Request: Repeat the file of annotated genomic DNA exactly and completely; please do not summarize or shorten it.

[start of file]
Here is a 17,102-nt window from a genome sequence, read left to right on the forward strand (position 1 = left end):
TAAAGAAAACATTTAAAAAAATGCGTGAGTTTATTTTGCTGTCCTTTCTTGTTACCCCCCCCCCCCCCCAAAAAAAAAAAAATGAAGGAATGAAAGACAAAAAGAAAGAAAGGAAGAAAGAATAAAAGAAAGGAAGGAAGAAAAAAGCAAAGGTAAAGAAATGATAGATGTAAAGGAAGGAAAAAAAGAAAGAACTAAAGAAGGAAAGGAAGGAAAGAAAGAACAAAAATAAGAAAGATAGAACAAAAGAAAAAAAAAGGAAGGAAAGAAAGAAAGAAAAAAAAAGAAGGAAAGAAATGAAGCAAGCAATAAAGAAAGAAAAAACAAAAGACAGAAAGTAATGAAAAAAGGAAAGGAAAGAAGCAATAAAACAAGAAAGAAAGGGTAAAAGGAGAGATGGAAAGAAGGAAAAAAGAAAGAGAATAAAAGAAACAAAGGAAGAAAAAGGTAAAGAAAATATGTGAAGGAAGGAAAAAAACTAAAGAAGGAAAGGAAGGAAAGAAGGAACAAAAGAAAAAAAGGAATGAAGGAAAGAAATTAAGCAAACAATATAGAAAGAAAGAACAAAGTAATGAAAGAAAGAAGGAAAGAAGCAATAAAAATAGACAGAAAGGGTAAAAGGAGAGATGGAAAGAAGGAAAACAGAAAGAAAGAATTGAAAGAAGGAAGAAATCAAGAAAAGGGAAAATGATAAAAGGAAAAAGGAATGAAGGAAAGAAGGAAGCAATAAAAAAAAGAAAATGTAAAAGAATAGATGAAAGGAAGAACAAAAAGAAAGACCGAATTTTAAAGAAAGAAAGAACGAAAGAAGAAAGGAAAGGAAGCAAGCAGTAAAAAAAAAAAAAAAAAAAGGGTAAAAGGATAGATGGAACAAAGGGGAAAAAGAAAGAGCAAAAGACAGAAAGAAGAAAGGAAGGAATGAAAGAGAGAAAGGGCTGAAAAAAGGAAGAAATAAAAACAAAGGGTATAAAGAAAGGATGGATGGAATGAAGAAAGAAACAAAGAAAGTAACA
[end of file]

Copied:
Here is a 17,102-nt window from a genome sequence, read left to right on the forward strand (position 1 = left end):
TAAAGAAAACATTTAAAAAAATGCGTGAGTTTATTTTGCTGTCCTTTCTTGTTACCCCCCCCCCCCCCCAAAAAAAAAAAAATGAAGGAATGAAAGACAAAAAGAAAGAAAGGAAGAAAGAATAAAAGAAAGGAAGGAAGAAAAAAGCAAAGGTAAAGAAATGATAGATGTAAAGGAAGGAAAAAAAGAAAGAACTAAAGAAGGAAAGGAAGGAAAGAAAGAACAAAAATAAGAAAGATAGAACAAAAGAAAAAAAAAGGAAGGAAAGAAAGAAAGAAAAAAAAAGAAGGAAAGAAATGAAGCAAGCAATAAAGAAAGAAAAAACAAAAGACAGAAAGTAATGAAAAAAGGAAAGGAAAGAAGCAATAAAACAAGAAAGAAAGGGTAAAAGGAGAGATGGAAAGAAGGAAAAAAGAAAGAGAATAAAAGAAACAAAGGAAGAAAAAGGTAAAGAAAATATGTGAAGGAAGGAAAAAAACTAAAGAAGGAAAGGAAGGAAAGAAGGAACAAAAGAAAAAAAGGAATGAAGGAAAGAAATTAAGCAAACAATATAGAAAGAAAGAACAAAGTAATGAAAGAAAGAAGGAAAGAAGCAATAAAAATAGACAGAAAGGGTAAAAGGAGAGATGGAAAGAAGGAAAACAGAAAGAAAGAATTGAAAGAAGGAAGAAATCAAGAAAAGGGAAAATGATAAAAGGAAAAAGGAATGAAGGAAAGAAGGAAGCAATAAAAAAAAGAAAATGTAAAAGAATAGATGAAAGGAAGAACAAAAAGAAAGACCGAATTTTAAAGAAAGAAAGAACGAAAGAAGAAAGGAAAGGAAGCAAGCAGTAAAAAAAAAAAAAAAAAAAGGGTAAAAGGATAGATGGAACAAAGGGGAAAAAGAAAGAGCAAAAGACAGAAAGAAGAAAGGAAGGAATGAAAGAGAGAAAGGGCTGAAAAAAGGAAGAAATAAAAACAAAGGGTATAAAGAAAGGATGGATGGAATGAAGAAAGAAACAAAGAAAGTAACA